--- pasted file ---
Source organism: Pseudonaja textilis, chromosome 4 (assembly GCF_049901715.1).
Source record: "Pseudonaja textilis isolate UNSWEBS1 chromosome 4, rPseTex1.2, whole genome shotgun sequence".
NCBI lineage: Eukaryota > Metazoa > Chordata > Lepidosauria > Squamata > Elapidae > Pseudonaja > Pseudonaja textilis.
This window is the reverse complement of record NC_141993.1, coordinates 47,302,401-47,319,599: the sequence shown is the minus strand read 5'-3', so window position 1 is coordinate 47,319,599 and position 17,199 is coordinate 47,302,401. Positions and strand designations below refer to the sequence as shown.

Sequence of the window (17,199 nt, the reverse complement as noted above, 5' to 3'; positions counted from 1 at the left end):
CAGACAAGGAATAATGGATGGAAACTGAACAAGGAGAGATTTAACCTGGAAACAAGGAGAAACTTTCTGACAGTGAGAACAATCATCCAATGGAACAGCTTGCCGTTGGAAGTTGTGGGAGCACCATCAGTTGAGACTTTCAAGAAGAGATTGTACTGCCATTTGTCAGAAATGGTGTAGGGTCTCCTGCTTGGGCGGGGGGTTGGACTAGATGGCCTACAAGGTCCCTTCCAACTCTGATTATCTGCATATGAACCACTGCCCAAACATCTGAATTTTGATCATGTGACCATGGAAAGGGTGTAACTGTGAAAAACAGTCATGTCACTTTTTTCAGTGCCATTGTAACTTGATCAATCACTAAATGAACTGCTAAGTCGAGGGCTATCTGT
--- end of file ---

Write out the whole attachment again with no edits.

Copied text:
Source organism: Pseudonaja textilis, chromosome 4 (assembly GCF_049901715.1).
Source record: "Pseudonaja textilis isolate UNSWEBS1 chromosome 4, rPseTex1.2, whole genome shotgun sequence".
NCBI lineage: Eukaryota > Metazoa > Chordata > Lepidosauria > Squamata > Elapidae > Pseudonaja > Pseudonaja textilis.
This window is the reverse complement of record NC_141993.1, coordinates 47,302,401-47,319,599: the sequence shown is the minus strand read 5'-3', so window position 1 is coordinate 47,319,599 and position 17,199 is coordinate 47,302,401. Positions and strand designations below refer to the sequence as shown.

Sequence of the window (17,199 nt, the reverse complement as noted above, 5' to 3'; positions counted from 1 at the left end):
CAGACAAGGAATAATGGATGGAAACTGAACAAGGAGAGATTTAACCTGGAAACAAGGAGAAACTTTCTGACAGTGAGAACAATCATCCAATGGAACAGCTTGCCGTTGGAAGTTGTGGGAGCACCATCAGTTGAGACTTTCAAGAAGAGATTGTACTGCCATTTGTCAGAAATGGTGTAGGGTCTCCTGCTTGGGCGGGGGGTTGGACTAGATGGCCTACAAGGTCCCTTCCAACTCTGATTATCTGCATATGAACCACTGCCCAAACATCTGAATTTTGATCATGTGACCATGGAAAGGGTGTAACTGTGAAAAACAGTCATGTCACTTTTTTCAGTGCCATTGTAACTTGATCAATCACTAAATGAACTGCTAAGTCGAGGGCTATCTGT